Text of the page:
Neural mechanisms underlying social motivation
Dept Basic Neuroscience, University of Geneva Switzerland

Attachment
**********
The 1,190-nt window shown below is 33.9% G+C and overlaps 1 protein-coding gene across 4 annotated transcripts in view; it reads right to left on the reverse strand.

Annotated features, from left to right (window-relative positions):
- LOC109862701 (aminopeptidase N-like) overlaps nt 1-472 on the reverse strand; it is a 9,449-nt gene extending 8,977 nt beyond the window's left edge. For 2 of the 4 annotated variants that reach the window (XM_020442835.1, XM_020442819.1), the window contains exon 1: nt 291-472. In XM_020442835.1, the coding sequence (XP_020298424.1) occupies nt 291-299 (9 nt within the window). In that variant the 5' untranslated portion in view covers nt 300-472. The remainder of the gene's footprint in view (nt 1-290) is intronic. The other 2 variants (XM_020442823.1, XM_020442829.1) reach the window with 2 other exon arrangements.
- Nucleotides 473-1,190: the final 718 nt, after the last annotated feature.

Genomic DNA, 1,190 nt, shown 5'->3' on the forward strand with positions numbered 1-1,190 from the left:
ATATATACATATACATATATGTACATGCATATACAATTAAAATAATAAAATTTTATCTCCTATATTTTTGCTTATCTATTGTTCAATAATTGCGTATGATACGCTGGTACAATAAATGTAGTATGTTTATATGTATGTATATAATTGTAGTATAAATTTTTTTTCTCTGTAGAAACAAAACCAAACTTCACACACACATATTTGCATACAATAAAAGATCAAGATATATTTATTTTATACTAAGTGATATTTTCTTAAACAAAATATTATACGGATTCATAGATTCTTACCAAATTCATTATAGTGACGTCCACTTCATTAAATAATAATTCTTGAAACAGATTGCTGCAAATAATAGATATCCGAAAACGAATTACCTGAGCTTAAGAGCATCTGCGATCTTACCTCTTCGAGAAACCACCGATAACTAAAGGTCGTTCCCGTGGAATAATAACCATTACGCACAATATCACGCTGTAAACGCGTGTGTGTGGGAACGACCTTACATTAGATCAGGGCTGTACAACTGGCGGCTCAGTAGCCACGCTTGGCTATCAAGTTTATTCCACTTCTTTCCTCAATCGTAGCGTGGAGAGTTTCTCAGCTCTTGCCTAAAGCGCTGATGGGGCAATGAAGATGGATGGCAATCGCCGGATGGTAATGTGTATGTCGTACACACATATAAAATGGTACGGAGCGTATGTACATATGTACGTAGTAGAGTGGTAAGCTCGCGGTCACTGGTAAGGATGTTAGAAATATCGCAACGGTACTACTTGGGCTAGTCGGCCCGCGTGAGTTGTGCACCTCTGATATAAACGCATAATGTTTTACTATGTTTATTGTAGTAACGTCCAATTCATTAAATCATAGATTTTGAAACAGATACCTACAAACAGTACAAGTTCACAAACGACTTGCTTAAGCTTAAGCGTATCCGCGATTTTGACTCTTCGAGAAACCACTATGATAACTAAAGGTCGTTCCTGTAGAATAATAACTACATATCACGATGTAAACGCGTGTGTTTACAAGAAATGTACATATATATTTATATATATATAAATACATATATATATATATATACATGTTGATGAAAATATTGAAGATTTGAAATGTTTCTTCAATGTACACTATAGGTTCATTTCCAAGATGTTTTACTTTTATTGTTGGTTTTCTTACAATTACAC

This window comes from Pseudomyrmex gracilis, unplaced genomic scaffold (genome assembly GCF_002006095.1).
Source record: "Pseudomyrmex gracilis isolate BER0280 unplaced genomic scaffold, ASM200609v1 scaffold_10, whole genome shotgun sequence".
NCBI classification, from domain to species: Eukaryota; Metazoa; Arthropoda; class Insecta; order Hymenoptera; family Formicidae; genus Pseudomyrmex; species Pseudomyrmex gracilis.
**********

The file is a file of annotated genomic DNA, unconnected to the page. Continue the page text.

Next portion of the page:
Social behavior is the interaction of two or more individual of the same species and encompass a robust behavioral continuum that includes both affiliative and antagonistic contacts between conspecifics. Sensory inputs, internal states and environmental contexts are factors that strongly regulate social behavioural decisions, but how the brain processes this diverse information and makes these choices is unknown. Using state-of-the-art techniques, I will discuss the role of the mesolimbic dopamine system in social motivation using mice as animal model. Collectively, the data present here will provide a deeper insight into the neurocircuitry guiding specific aspects of social behavior, which are not only important to understanding the neural basis of complex behavior but also highlight potential dysfunctions underlying neuropsychiatric diseases such Autism Spectrum Disorders.